- Celera Genomics was launched in 1998 by an entrepreneurial
scientist, Craig Venter to rival an international public-sector consortium,
the Human Genome Project (HGP), in the bid to decipher the more than three
billion letters that make up the human genome -- the chemical code, imbedded
in our chromosomes, for making, operating and repairing the human body.
- The race is due to end on Monday with the announcement
by the HGP that it has achieved a working draft of the genome.
- In recent weeks, Celera has appeared to be ahead in the
race yet also to want to end hostilities with its public-sector counterpart.
It may join the announcement, so that the glory is shared, according to
a US media report.
- Celera has previously been bitterly attacked by HGP scientists,
led by John Sulston of Britain's Sanger Centre, who says it is unconscionable,
as well as hugely discouraging for medical researchers, to patent humanity's
- In reply, Celera says that it has only filed applications
as precautionary step and notes that it is merely following the approach
of many other biotech firms that are also deciphering genetic data.
- It says it will sell applications and research deriving
from the data, as compared with the raw data itself, to other researchers
and the pharmaceutical business.
- The HGP, for its part, immediately puts on its websites
the data as it comes off its computers, meaning that they are in the public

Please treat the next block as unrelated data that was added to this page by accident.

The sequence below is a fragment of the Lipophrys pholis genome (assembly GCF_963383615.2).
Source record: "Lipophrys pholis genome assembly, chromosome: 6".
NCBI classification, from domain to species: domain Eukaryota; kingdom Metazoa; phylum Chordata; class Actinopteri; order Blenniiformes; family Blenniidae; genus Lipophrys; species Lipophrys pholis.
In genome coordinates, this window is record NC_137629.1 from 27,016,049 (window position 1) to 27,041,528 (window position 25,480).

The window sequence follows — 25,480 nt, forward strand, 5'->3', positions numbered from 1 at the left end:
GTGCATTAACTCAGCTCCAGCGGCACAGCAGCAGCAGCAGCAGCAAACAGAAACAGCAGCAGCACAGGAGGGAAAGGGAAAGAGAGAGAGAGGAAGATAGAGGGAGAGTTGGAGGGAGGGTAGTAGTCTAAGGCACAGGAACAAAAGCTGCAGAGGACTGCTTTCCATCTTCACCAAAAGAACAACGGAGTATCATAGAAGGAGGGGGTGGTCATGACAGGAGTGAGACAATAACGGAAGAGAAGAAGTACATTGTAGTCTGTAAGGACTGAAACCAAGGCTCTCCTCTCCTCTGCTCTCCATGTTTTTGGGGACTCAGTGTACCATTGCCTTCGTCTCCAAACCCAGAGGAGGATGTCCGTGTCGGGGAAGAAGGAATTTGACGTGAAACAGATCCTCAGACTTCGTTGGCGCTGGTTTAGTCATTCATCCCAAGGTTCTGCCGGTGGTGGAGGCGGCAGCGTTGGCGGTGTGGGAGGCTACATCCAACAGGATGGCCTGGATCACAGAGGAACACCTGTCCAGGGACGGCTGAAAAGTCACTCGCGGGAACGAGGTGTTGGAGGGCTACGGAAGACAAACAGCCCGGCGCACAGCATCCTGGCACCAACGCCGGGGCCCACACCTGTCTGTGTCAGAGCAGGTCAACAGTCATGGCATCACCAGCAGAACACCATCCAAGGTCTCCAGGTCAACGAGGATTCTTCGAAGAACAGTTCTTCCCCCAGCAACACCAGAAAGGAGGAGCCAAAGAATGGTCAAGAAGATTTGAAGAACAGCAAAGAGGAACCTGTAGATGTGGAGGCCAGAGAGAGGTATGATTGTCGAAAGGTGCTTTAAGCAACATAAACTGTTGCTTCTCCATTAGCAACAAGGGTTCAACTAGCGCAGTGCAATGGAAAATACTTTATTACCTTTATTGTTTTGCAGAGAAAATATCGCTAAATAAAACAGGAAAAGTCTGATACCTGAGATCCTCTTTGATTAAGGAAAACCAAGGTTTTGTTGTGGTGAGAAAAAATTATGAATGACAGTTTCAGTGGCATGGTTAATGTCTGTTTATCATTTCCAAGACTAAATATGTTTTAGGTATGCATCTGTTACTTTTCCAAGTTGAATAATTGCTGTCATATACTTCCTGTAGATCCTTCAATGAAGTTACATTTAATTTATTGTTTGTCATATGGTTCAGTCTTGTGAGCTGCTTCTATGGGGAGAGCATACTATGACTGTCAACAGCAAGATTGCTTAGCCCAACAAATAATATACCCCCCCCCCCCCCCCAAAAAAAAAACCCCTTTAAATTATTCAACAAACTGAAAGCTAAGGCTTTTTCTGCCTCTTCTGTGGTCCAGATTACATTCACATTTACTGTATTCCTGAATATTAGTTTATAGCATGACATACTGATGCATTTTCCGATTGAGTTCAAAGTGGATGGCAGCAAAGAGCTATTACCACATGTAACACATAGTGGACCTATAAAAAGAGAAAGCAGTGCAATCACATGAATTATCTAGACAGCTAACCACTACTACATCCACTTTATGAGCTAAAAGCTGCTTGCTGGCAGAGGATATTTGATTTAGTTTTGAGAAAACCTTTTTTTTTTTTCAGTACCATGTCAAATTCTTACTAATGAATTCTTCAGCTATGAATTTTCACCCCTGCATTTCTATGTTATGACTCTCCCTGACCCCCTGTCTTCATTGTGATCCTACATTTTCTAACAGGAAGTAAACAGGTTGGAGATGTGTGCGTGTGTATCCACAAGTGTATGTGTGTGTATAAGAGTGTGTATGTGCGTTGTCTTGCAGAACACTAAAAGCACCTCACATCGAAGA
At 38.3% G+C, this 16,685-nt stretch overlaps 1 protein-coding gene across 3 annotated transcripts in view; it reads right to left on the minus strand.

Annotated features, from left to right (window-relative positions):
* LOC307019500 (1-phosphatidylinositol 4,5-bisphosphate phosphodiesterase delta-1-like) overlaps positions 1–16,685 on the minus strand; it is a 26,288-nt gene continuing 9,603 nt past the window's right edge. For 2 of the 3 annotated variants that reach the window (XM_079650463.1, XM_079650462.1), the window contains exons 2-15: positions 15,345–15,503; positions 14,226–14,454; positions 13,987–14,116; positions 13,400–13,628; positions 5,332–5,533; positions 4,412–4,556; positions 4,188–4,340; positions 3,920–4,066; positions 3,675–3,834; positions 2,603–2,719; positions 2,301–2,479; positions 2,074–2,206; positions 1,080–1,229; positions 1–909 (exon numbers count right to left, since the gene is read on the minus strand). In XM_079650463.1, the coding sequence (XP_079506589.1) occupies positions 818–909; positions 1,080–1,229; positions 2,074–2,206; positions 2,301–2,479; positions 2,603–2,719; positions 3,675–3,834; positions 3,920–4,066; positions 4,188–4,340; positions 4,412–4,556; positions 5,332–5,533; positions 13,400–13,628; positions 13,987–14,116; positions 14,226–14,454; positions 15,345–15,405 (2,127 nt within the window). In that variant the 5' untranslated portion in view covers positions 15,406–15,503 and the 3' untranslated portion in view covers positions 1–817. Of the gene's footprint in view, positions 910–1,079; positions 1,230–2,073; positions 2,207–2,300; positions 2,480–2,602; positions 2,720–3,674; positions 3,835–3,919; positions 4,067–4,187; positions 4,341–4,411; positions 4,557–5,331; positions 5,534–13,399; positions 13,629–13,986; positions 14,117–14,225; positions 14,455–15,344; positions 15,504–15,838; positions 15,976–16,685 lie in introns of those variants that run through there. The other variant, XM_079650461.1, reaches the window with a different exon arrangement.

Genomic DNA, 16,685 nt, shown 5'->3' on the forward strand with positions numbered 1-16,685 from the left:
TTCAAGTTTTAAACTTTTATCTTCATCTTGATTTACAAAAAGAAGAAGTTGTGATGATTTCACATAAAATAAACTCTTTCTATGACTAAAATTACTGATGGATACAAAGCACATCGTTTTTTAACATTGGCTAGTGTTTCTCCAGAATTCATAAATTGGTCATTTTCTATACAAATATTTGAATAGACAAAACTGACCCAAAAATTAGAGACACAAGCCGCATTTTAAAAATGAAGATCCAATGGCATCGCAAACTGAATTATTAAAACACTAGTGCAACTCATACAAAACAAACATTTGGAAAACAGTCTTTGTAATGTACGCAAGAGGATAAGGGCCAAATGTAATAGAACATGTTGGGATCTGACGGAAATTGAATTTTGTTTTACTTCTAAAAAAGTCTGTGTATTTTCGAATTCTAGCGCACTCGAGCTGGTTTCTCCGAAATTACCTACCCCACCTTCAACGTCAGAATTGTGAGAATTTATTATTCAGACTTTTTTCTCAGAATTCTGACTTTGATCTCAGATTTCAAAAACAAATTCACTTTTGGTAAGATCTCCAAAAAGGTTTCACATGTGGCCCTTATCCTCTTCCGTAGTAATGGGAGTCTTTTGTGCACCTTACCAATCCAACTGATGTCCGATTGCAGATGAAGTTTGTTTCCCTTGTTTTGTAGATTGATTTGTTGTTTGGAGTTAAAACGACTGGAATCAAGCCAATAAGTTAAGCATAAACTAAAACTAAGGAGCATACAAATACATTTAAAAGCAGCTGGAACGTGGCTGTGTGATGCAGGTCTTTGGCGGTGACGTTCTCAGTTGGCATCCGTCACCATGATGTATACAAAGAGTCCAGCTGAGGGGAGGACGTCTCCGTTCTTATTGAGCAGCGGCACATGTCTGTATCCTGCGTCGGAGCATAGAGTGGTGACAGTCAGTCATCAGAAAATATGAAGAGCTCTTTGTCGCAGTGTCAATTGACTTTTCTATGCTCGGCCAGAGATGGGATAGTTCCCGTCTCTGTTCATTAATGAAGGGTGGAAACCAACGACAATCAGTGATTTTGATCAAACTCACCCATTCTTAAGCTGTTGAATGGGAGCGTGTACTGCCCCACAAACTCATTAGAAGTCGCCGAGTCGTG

domain for all to use freely.
- Schwartzenberg strongly defended patents for drugs or
inventions that derived from genomic data.
- Legal protection is a key incentive for creative work,
and as successful applications are made public, knowledge of the achievement
could benefit other researchers, he said.
- The two-day meeting which ended Friday gathered legal
and scientific experts from the Group of Eight (G8) countries plus Brazil,
China, India and Mexico.
- The talks discussed moral and legal questions arising
from genetic research, including the use of stem cells, culled from embryos,
for work on transplants.
- Research ministers from the participating countries are
due to meet in the southwestern French city over the weekend to assess
- Medical researchers believe that the genome will deliver
a glittering array of treatments to prevent or reverse inherited disorders,
ranging from brain diseases such as Alzheimers to baldness and obesity.
- However, such treatments lie many years down the road,
after a full version of the human genome is discovered and more knowledge
is gained about how genes work.